National Middle Child Day: Is Middle Child Syndrome a real thing? 

(shout out to all the Jan Brady’s in the world!)

Hannah became our middle child eleven days after she turned three years old and has been fighting the science behind whether or not “middle child syndrome” is a real thing ever since. She even gained honorable recognition for her arguments during a grade 5 public speaking contest on the topic.

Being the middle child may often mean being overshadowed by your siblings or feeling the need to compete with them for the attention of their parents. 

But being the middle child also builds character and strength and empathy which are all very empowering skills to acquire at a young age and will often lead to developing great leadership and teamworking skills later on in life.

If you look at the positive side you will also see that being the middle child gives you the best of both worlds by always having an older sibling there to look out for you and a younger sibling for whom you can mentor.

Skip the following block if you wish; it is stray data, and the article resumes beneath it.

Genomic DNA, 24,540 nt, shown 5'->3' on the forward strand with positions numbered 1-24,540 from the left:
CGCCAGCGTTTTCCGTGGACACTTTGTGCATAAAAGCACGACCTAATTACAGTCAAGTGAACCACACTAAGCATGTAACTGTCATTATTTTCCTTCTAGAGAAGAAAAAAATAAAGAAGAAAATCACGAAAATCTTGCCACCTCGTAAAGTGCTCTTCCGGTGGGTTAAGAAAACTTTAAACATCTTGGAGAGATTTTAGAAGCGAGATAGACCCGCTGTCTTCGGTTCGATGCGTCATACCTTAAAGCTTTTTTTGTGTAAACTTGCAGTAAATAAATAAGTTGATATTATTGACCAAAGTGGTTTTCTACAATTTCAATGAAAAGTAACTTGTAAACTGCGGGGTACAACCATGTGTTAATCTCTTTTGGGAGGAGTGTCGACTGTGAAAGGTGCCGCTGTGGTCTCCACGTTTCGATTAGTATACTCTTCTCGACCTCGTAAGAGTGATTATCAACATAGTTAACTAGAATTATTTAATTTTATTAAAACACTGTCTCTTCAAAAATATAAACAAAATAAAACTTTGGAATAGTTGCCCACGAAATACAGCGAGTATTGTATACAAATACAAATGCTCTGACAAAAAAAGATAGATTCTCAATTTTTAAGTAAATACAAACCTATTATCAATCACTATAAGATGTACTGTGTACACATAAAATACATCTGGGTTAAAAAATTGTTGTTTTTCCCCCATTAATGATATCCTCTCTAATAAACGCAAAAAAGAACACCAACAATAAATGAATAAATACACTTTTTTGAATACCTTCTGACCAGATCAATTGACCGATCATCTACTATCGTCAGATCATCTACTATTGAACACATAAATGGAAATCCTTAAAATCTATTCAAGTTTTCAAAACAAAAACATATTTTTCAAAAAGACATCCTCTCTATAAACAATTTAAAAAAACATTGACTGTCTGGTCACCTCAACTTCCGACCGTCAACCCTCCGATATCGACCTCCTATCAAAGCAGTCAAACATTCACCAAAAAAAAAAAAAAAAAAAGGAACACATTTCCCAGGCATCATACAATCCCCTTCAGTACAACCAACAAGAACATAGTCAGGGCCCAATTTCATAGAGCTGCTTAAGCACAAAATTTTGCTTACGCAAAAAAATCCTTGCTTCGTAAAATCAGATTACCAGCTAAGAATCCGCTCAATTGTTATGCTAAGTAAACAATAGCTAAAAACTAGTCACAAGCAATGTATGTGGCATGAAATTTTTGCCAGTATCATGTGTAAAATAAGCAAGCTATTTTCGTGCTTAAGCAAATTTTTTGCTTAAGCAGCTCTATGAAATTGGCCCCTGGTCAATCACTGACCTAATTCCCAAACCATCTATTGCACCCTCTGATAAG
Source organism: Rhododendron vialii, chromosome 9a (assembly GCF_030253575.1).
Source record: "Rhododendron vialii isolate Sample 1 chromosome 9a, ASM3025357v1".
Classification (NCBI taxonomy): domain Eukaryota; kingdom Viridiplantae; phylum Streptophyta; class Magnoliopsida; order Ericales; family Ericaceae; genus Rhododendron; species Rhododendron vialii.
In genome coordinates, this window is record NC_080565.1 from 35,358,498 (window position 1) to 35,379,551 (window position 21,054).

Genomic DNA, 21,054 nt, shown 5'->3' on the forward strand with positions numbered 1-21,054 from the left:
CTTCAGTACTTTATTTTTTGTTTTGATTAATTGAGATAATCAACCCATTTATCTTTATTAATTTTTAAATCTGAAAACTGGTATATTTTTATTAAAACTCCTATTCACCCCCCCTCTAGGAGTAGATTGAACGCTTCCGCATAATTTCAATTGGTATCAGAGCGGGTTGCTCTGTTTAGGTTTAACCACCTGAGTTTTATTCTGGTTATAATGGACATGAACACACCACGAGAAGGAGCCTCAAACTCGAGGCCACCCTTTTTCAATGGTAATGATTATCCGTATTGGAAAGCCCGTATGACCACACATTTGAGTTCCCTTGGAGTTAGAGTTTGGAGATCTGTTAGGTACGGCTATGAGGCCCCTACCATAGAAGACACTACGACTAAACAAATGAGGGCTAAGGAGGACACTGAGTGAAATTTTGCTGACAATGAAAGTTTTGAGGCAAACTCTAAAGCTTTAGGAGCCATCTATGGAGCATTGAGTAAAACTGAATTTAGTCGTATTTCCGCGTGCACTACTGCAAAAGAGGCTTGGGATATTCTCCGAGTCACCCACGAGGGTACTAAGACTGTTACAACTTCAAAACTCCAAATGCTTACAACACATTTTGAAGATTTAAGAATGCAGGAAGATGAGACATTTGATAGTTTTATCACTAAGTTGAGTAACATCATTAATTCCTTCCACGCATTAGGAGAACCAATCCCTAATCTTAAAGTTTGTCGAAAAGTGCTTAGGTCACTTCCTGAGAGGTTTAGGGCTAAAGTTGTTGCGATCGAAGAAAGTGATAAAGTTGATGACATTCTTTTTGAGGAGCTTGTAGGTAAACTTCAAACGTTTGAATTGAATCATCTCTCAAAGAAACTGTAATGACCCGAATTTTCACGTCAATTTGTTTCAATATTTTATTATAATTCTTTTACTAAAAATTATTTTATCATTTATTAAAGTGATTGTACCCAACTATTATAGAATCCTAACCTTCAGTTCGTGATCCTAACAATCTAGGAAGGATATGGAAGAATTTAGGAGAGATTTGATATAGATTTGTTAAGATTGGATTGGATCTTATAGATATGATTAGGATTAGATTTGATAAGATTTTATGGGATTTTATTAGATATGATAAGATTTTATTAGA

Being the middle child takes a certain kind of sole, a role that I believe has helped shape Hannah into our peacekeeper, most flexible and even-tempered child. Her ego is always in check, she’s a good listener, an empathetic ear and a great role model. 

And let’s be honest, if you were to compare your sibling birth order to that of an oreo cookie, who here could argue that the middle of the oreo cookie isn’t the best part!

Happy National Middle Child Day Hannah! We love you to the moon and back, forever and a day!!

Feel free to tag all your favourite middle children in your life and if you yourself are a middle child give yourself some extra kindness and love today!

#nationalmiddlechildday #birthorder #janbrady #marshamarshamarsha #middlechildsyndrome #bestbigsister #littlesis #inthemiddle #oreocookie #mentalhealth #leadership #teamwork #youareenough

Author: Kim Fluxgold

Wife, mom of 3 beautiful children, dog lover, creative sole and children's book Author. Sharing my journey with depression and anxiety through blogging in hopes of educating and ending the stigma.

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